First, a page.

PFI:Middle East & Africa Awards

PFI Yearbook 2024

Bank of the Year – Standard Chartered

Standard Chartered had a standout year in the region – taking major underwritings at the bid stage on deals, small but important roles in others and taking part many in most of the other deals in the region.

The bank backed Marubeni in its winning bid for the 900,000tpa Abu Dhabi waste-to-energy scheme with a sole underwriting on the US$600m project with US$500m of soft mini-perm debt. The deal will be sold to the liquid local bank market.

The bank backed ACWA and EIG in its winning bid for the 180migd US$920m Hassyan 2 independent water project (IWP) with a joint underwriting with MUFG. The deal has been sold down to institutions including Apicorp, Emirates NBD and Saudi Exim. Both deals are closing shortly.

At the other end of the scale the bank took a small position in the US$530m Aramco Jafurah cogeneration deal for Kepco in Saudi Arabia. Kexim provided US$270m of the debt and Riyad US$165m, with Standard Chartered taking a small piece and acting as Kexim and offshore bank agent.

It was a busy year in the Gulf and the bank was involved in many of the deals that reached financial close.

The bank was one of the main lenders on the two mega ACWA Power solar deals in Saudi Arabia, which won a PFI Global Award this year. The deals were well-backed by the local liquid Saudi banks but Standard Chartered was one of the main international banks involved in both.

The 2.6GW Shuaibah 1 and 2 deal was the smaller of the two but more complex. It combines the 600MW Al Faisaliah scheme, won in the REPDO round two bidding programme at a world record low tariff of US$0.0104/kWh, and the 2GW Shuaibah 2 scheme next door, which was bilaterally negotiated with the Public Investment Fund (PIF). Then the bank was involved in the financing of the 4.5GW PIF3 deal bilaterally negotiated between ACWA Power and PIF.

The bank backed the ACWA Power/Haji Abdullah Alireza & Co/Al Moayyed Contracting Group team on the US$678m Rabigh 4 independent water project (IWP) in Saudi Arabia. It took a role in the Ras Laffan petrochemical financing. And it was the bank in the Engie/EDF team on the US$80m street lighting PPP deal for the Abu Dhabi Investment Office (ADIO) and Department of Municipal & Transport (DMT), the second PPP to close in Abu Dhabi.

Deal of the Year – Infinity

Infinity Power Holdings’ acquisition of pan-African independent power producer Lekela marked Masdar’s definitive entry into the African renewables space and set a precedent for structuring of debt and equity for large acquisitions in emerging markets. Masdar owns 49% of Infinity Power as key shareholder, with the rest owned in smaller shares by Infinity Egypt, the Africa Finance Corp, and the European Bank for Reconstruction and Development. Lekela Power was acquired from co-founders Actis and Mainstream by Infinity Power’s Dutch-registered holdco Infinity Renewable Energy with a bid of US$1.5bn all-in.

The loan facility accounted for less than 50% of the full purchase price for Lekela Power and the loan value was above US$100m, although the exact amount remains confidential. The acquisition finance was structured into a US dollar loan tranche backing the purchase of Lekela’s assets in Senegal and Egypt, and a rand portion allocated for the assets in South Africa. The US dollar facility was structured as a holdco/portfolio financing. The loans have a five-year tenor with a notional tenor of 10–15 years.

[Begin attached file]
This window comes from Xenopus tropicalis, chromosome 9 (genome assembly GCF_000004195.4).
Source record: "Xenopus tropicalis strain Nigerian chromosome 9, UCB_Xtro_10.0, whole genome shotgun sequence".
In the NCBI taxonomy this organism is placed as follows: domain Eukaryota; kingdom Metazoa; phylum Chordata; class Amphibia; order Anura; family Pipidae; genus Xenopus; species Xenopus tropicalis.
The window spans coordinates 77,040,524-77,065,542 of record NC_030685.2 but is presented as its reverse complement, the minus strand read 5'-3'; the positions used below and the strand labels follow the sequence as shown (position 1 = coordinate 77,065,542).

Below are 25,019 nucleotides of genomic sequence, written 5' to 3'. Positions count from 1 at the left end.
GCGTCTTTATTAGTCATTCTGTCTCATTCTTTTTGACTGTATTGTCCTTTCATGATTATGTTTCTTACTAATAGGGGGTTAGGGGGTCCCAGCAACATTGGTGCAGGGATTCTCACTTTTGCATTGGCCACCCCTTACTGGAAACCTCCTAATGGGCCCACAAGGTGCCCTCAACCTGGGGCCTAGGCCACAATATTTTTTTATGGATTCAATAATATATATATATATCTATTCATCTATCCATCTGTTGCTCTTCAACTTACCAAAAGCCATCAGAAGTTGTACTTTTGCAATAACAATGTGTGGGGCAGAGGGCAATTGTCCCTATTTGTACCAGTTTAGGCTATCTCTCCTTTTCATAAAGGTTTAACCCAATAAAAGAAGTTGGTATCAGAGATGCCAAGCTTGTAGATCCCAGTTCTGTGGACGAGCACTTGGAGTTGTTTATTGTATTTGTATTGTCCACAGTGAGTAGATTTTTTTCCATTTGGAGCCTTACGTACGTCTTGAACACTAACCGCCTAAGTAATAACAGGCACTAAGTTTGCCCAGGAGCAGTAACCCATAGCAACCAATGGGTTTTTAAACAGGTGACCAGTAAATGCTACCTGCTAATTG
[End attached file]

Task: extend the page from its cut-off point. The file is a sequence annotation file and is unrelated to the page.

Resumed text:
With no real comparable loan transactions done previously in the African market that could have provided a framework or reference to leverage on, joint MLAs Mauritius Commercial Bank and Absa Bank of South Africa, in collaboration with the borrower and their respective advisers, came up with a series of notable features in the structuring of the deal.

Salient challenges and features included management of a cross-jurisdictional portfolio; implementation of a structurally subordinated holdco finance structure with respect to the existing project finance loans of the underlying assets within Lekela’s portfolio; incorporation of liquidity buffers into the facility to mitigate potential liquidity crunches; a MIGA equity cover and negotiated covenants that apply to the holdco borrower for Infinity but not to individual projects; and limited cross-default features on project finance loans at the asset level.

The acquisition of Lekela Power’s 1GW operational and 800MW under-development wind pipeline across South Africa, Egypt and Senegal brought Infinity to the forefront of African renewables, with a pipeline of projects at different stages of development now topping 13GW.

The Infinity Power team was led by senior project finance manager Shashank Gupta. MCB was led by senior relationship manager NK Naginlal Modi while the Absa team was led by senior banker for resource and project finance Colin King. The arrangers’ legal adviser was Norton Rose Fulbright with a team led by partner James Collis. The lenders were advised by London-based law firm Bracewell featuring a team led by partners Tom Jamieson and Gordon Stewart.

Central Asian Deal of the Year – Syrdarya 2

The US$1bn Syrdarya 2 gas-fired power project financing mixed a range of development finance institutional (DFI) and commercial bank lenders, with the IFC and JBIC joining forces with NEXI launching its new product to provide swap cover as well as political and commercial risk cover.

The sponsors group is international – France’s EDF, Nebras Power from Qatar plus Sojitz and Kyuden International from Japan.

The US$805m 20-year debt package has been provided by the IFC, which is providing a US$150m A loan and interest rate hedging cover of up to US$200m on the A loan and on an export credit agency (ECA) tranche. Japan Bank for International Cooperation (JBIC) has provided a US$393m loan and NEXI will provide ECA cover on the rest of the deal to Mizuho, SMBC and Societe Generale. JP Morgan was the pre-hedge provider. The debt/equity split on the deal is 77/23.